“In one day, they made curtains from sheets and we put them up; they hung 30 blinds; they washed all the dishes (Demarest insisted her clients be served only with real dishware, not plastic) and they assembled all the tables and chairs. We had an open house a week before the opening and 150 people showed up,” said Demarest. “It was great.”

When the center put out a call for a piano, Demarest got a call from Maxine Andrews, one of the famous Andrews Sisters singing trio.

“She donated a small piano and then she came over and entertained at the Day Center and at the Senior Center,” she said.

 

Good start

Within six months, Demarest had already achieved one of her goals — to make the center self-supporting through donations and client fees.

“I had thought it would take three years.”

Another goal of an average daily attendance of 12 clients was also achieved early on and there was a waiting list. “We grew so fast that we had to remodel to expand the capacity to 32,” said Demarest.

The waiting list had 100-150 people on it by 1997 and Demarest kept having to add tables so that she could fit as many as 44 clients in.

The community also stepped up when the Day Center needed a patio with a shade shelter, a $50,000 project.

“The  Soroptimists and other service groups donated their time and  the supplies,” said Demarest. ” We had to have all kinds of permits and engineered plans and I thought, ‘Oh Lord, how can we do this?’”

The next day an engineer walked into the Day Center and offered to do all the plans free of charge.

 

Fun time

Demarest concentrated on building a program that promoted a sense of fun with great activities, entertainment and exercise.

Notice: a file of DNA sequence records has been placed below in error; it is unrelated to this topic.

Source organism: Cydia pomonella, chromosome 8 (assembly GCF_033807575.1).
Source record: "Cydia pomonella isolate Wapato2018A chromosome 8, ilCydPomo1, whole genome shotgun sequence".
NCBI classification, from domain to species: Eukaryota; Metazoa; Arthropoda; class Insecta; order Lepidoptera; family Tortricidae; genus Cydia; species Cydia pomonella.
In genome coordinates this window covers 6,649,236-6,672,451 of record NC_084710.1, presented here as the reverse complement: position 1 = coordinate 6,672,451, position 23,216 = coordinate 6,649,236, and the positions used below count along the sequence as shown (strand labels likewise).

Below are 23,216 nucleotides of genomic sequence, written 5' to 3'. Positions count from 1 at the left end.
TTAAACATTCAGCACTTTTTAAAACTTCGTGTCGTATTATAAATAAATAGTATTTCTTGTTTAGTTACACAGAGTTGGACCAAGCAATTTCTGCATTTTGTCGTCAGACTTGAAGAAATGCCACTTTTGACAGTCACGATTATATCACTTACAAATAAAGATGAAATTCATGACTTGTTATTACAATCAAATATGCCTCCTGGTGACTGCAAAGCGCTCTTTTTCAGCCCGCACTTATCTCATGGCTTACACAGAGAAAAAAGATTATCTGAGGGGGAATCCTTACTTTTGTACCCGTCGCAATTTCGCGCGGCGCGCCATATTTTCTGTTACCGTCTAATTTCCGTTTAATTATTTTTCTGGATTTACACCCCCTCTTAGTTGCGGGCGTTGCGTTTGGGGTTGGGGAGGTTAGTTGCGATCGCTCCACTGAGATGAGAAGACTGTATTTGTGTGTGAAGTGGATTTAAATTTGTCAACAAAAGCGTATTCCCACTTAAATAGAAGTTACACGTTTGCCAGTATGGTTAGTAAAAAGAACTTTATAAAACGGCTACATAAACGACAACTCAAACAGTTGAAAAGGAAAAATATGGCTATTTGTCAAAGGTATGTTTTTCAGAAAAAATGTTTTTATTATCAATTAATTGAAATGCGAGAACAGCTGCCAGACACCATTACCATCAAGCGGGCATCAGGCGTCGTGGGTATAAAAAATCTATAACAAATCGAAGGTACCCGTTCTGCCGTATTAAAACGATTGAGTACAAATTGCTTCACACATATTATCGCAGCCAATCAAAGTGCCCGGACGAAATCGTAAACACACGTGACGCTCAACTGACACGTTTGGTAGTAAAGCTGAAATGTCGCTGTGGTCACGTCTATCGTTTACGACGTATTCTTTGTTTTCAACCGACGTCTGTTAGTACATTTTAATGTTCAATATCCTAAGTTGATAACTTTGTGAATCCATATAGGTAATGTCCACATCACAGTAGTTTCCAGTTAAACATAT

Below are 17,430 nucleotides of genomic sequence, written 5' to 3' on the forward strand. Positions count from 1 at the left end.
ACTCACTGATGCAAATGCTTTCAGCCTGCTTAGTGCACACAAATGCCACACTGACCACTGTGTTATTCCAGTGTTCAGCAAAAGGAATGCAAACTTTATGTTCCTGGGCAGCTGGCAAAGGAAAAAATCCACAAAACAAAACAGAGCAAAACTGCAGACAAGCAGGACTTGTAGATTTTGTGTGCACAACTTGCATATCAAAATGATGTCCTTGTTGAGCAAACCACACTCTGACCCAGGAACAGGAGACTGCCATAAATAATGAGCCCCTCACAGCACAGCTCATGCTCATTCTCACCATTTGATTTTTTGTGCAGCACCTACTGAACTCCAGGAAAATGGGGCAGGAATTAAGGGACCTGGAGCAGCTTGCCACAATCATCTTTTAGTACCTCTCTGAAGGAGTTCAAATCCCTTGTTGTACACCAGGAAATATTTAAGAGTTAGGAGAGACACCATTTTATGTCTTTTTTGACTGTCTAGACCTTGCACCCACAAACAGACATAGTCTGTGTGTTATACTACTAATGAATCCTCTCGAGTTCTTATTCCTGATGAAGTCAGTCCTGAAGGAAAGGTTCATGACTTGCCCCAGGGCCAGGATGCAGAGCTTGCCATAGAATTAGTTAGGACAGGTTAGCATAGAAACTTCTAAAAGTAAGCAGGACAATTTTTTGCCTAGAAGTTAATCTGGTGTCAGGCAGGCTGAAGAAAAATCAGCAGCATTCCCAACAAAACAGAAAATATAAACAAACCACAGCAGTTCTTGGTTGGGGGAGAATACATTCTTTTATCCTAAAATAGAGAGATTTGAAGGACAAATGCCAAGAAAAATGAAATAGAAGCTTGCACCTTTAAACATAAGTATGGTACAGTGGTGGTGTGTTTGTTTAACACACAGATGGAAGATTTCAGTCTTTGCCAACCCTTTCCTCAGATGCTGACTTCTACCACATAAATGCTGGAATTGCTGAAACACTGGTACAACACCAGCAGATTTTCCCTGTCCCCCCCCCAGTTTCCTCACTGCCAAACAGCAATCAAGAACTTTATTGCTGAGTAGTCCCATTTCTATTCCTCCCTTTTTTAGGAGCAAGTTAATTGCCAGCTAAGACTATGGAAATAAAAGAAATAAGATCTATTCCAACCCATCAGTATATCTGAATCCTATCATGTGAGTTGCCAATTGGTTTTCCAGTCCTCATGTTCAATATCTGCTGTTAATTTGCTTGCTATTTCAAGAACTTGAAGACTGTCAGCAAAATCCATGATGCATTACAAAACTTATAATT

“Our seniors are among their peers so they feel accepted and loved. Memory loss is not a normal part of aging — the ability to retrieve slows down but intelligence doesn’t. People can do a lot for themselves for a long time with a little support. Here no one says,’You already told me that.’”

In March, Demarest oversaw the opening of the El Dorado Hills Senior Day Care Center, a project she’d been working on since 2008 which was tabled when the economy tanked.

“When the economy went south, the whole industry was hurt. Alzheimer’s grants went away state-wide and that was about a third of our budget. With the county’s loss of revenue, we had to cut way, way back,” she said.

Thinking about the people she had to lay off still causes Demarest to tear up.

When the Placerville Senior Day Care program was slated to be cut at the December 2010 El Dorado County Board of Supervisors meeting, Demarest was overwhelmed by the testimonials given by families and volunteers in support of the program.

 

Community to the rescue

“The community and the stories of the people using us are what saved us, ” said Demarest.

For $45-58 a day, less than comparable programs in Sacramento, clients receive two snacks, one hot meal, exercise, activities to stimulate their brains, expert care and even pickup and delivery. Care-givers receive a respite and there are support groups and counseling to help them as well.

“Life gets a little better for everyone,” said Demarest. “They start coming to life again and many of them start showing an improvement in their Mini Mental Status Exam — this with a disease (dementia and Alzheimer’s) that doesn’t get better.”

Demarest is now working with a second generation of clients. Having served their parents, she is serving the elderly children of those first clients. Some of the family members have even returned to the Day Center as volunteers after their elderly relatives have passed on.

“That’s what lets me know that we are doing a good job,” said Demarest. ” I love this place. What other job do you get hugged, thanked every day for what you’re doing and told you’re an angel?”

To learn more about the programs at the Senior Day Care Center, 937 Spring St. in Placerville, call Demarest at 530-621-6198.

Contact Wendy Schultz at 530 344-5069 or [email protected] Follow @wschultzMtDemo on Twitter.

 

Wendy Schultz